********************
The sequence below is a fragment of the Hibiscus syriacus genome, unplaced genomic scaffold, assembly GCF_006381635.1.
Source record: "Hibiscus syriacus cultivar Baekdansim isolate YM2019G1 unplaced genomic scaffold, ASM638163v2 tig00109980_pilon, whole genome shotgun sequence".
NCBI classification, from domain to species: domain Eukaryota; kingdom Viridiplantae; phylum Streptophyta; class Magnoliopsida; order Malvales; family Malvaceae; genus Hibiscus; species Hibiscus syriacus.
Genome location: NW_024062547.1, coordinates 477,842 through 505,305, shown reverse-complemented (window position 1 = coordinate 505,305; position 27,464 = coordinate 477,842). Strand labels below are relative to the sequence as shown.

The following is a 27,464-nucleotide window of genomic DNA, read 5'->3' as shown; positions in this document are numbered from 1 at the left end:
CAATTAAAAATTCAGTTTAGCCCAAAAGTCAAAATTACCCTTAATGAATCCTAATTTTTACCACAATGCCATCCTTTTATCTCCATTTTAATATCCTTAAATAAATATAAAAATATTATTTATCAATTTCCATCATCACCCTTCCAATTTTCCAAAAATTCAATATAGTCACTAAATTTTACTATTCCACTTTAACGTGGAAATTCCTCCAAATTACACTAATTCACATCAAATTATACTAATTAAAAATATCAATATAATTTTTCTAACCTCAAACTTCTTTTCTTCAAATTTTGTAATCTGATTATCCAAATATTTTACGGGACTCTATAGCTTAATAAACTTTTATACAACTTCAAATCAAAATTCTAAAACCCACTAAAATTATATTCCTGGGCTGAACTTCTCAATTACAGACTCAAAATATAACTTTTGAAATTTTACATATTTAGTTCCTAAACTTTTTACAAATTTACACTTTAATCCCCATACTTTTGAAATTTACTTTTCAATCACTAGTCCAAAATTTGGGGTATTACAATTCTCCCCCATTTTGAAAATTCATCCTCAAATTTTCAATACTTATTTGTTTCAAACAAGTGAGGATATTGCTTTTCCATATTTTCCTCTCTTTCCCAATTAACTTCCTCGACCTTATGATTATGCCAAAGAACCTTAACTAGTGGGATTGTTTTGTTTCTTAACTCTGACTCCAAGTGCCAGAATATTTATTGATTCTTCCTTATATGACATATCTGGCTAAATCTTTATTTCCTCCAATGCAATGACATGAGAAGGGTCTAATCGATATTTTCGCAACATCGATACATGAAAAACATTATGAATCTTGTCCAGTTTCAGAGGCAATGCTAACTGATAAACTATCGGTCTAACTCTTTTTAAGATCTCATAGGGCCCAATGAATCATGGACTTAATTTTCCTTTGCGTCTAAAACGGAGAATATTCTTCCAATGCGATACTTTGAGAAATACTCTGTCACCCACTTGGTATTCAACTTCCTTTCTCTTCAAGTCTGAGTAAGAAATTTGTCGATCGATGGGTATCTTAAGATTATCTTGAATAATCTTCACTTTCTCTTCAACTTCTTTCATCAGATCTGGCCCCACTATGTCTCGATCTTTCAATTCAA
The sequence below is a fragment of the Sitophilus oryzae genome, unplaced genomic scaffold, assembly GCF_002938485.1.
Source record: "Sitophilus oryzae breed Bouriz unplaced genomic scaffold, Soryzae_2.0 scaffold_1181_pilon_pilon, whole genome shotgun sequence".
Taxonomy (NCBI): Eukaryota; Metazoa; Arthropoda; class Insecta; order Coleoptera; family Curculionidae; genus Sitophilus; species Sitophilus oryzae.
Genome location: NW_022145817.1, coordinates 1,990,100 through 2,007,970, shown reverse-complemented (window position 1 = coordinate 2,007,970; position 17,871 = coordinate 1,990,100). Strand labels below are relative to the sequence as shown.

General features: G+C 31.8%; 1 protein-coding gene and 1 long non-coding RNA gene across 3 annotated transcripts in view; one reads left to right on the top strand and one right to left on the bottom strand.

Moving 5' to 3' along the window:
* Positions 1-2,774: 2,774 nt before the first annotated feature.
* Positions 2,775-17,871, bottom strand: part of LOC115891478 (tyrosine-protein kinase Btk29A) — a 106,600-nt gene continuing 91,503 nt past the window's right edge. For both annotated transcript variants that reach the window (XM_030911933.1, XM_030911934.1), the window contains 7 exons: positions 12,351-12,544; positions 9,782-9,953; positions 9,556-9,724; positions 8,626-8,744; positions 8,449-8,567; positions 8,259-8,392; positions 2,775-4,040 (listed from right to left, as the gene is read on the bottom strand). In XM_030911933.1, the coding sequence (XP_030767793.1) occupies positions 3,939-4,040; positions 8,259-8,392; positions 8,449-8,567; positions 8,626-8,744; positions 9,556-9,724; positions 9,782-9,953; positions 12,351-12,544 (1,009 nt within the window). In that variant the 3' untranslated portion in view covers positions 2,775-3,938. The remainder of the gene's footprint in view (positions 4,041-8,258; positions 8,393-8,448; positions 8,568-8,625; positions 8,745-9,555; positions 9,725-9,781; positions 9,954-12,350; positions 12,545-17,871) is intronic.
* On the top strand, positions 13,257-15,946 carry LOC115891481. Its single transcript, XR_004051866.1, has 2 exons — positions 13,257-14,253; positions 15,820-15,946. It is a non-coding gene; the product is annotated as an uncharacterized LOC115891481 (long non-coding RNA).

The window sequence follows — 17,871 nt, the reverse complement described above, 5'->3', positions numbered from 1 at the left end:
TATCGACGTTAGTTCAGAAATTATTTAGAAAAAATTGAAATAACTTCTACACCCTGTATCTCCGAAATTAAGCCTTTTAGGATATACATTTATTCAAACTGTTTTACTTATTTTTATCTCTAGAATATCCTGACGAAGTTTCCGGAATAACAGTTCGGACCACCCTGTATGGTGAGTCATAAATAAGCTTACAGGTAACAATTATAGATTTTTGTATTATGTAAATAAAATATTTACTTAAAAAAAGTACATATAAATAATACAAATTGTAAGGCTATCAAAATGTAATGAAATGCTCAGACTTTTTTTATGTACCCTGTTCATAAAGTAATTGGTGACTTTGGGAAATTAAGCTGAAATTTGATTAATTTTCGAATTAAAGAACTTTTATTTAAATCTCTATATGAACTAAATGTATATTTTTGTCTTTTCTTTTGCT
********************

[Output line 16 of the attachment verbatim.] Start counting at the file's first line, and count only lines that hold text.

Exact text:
The window sequence follows — 17,871 nt, the reverse complement described above, 5'->3', positions numbered from 1 at the left end: